Image Courtesy of Pioneer
The on-screen menus and displays are clear and straightforward, and relatively easy to use. Just let your fingers do the walking from the remote control. An added convenience feature found on the 84TXSi is the Multi-Channel Acoustic Calibration Circuit (or MCACC for short). Simply plug in the supplied calibration mic, and at the touch of a button the system will calibrate itself based on your room’s acoustics. Of course, you can tune and tweak it manually, but it’s far easier and more accurate (since most of us don’t have “golden ears”) to use the supplied MCACC accessory.
This A/V receiver also sports a new remote. Previously, the high-end Elite A/V Receiver used a touchscreen remote, but to keep prices down, a new remote is now employed. This 64-button remote is laid out in the standard fashion. I do have to say, however, that it is a far cry from the previous touchscreen. It features a tiny LCD screen at the top of the remote to remind you of what component you are recording. Directly below the LCD screen are 8 device buttons ranging from DVD to Receiver. To control additional components, you need to press the “Shift” button in the lower right-hand corner of the remote and press the “Video 1” button to access Video 2, for example. It’s a little cumbersome.
Following the device buttons, a keypad is directly below cursor arrow keys located in the center of the remote. There’s also dedicated TV control buttons below the cursor keys. The TV control keys are followed by a set of keys that will control a Satellite STB, DVD, or DVR. The bottom section of the remote includes keys dedicated to surround sound processing. While the remote is full-featured, it’s not illuminated, and the gray keys with white lettering a on a black background are not the easiest to use. A smaller second remote is also included for second-room use.
Testing and Use
Even though I’m not a big fan of the remote, I’ve had worse. What’s important here, however, is how the VSX-84TXSi performs, and in that department, it performs admirably. Also, the fact that you can hook up 4 – I repeat, 4 – HDMI-enabled devices is a godsend today as more and more products now utilize HDMI. Currently, I have an EchoStar ViP-622 HDTV Satellite Receiver with DVR, Sony Playstation 3, Toshiba HD-XA2, and an Oppo Digital DV-981HD upconverting DVD player attached to the receiver. In turn, the VSX-84TXSi is tethered to the Pioneer PD-5070. The receiver allows you to pass-thru the video signal directly to your display without processing (including 1080p), or you can utilize the internal Faroudja DCDi HD video scaler that converts lower resolution video signals up to 480p, 720p, or 1080i. Obviously, the audio is processed directly inside the receiver.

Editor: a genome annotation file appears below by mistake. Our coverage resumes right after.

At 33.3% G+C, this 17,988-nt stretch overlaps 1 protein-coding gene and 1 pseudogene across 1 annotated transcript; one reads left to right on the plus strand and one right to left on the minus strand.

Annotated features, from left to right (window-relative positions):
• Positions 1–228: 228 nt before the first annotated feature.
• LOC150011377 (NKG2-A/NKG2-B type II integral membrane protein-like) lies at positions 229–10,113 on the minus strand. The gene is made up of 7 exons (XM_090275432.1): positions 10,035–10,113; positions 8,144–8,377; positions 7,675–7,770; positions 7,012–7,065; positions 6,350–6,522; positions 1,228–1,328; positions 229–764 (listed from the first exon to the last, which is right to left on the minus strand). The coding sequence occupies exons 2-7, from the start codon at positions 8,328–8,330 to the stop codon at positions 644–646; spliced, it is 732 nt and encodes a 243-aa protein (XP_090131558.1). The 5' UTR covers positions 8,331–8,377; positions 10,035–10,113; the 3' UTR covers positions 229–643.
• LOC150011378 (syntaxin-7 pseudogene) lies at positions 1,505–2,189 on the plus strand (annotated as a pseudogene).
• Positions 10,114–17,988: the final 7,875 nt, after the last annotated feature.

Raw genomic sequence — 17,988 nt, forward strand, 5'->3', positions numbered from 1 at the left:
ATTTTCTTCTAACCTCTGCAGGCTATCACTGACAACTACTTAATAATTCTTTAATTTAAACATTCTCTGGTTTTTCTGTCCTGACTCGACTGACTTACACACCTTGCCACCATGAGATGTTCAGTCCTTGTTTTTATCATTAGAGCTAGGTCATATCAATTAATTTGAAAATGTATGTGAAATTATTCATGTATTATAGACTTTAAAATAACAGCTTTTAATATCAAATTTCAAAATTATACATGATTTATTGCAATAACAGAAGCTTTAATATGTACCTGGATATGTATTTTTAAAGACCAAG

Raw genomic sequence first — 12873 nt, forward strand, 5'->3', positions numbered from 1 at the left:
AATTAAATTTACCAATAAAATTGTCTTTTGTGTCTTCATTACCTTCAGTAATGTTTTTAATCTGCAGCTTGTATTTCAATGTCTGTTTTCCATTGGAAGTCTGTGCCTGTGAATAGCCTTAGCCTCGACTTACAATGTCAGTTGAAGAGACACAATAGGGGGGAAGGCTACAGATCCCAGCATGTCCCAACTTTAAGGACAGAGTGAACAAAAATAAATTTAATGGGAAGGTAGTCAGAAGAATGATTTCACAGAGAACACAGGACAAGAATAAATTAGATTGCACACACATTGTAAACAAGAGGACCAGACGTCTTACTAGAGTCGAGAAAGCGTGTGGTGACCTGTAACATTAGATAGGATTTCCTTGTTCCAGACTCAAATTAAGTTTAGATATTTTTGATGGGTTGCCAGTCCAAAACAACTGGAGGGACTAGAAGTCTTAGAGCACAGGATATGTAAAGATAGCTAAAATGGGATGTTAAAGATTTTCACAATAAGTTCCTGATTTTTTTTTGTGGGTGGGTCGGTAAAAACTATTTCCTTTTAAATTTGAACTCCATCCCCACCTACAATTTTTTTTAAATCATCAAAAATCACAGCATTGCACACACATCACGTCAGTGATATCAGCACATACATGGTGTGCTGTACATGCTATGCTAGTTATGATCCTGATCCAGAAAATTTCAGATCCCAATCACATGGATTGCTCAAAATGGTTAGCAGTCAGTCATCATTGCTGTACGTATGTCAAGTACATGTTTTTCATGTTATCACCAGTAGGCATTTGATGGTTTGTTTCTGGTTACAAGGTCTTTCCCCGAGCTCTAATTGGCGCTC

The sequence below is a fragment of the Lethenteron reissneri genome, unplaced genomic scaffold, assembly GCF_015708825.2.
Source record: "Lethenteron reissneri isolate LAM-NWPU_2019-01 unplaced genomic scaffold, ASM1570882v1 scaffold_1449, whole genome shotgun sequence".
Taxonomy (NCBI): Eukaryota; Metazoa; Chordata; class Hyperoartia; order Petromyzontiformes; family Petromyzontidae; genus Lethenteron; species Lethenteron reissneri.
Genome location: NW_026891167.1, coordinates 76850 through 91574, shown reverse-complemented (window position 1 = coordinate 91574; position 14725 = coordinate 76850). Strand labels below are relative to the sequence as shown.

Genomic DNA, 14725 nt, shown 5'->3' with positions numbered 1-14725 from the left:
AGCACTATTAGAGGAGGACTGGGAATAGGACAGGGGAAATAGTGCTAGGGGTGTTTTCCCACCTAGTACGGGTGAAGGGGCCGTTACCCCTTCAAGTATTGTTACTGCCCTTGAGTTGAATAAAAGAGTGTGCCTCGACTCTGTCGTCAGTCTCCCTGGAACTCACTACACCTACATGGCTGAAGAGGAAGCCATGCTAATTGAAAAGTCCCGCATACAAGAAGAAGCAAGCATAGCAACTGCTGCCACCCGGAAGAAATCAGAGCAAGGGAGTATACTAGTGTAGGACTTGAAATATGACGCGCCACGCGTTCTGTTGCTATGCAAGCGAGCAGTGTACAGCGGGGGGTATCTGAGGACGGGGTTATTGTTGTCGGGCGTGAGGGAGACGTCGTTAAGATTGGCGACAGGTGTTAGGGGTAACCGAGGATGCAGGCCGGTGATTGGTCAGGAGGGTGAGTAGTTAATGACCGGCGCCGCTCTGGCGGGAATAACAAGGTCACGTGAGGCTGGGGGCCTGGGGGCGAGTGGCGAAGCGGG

One of the best things about this receiver is that it includes auto-sensing circuitry, which means that it detects the type of incoming signal being sent, and automatically switches to that particular processor (e.g. Dolby Digital, DTS, or Pro Logic II). A display on the front panel of the unit lights up and gives you visual notification of DTS-ES (or SACD, or whatever). You don’t have to worry about changing anything. Auto-sensing is also carried to its logical conclusion via the i.LINK connection as well. Once you plug in the IEEE1394 cables, the 84TXSi and the i.LINK-enabled device “shake hands” and recognize/enable each component to utilize their i.LINK connectors. This is especially helpful for universal DVD players that play back both DVD-Audio and SACDs.
There was one HDMI video cable (Monster Cable) tethered to the PD-5070 from the VSX-84TXSi passing all video signals. The images displayed upon this plasma display were simply spectacular from HD sources such as CBS, ABC, HBO, and ShowTime, as well as the Blu-ray Disc and HD DVD sources. Normal HD satellite images from EchoStar didn’t look too shabby either. The Toshiba HD-XA2 is a serious HD DVD player, and all of the images displayed on the 5070 had clarity and depth of field, giving the illusion of true HD quality from a HD DVD player. If you want to be a stickler, you can always put on the Video Essentials test disc – or use the Home Theater Demo disc featuring Mannheim Steamroller – and watch test patterns, measure gray scale (which I did), and calibrate and test different multi-channel audio signals. But the proof is in the pudding, so to speak, and let’s face it, a DVD player and an HD Monitor are designed to watch movies and music videos – not test patterns.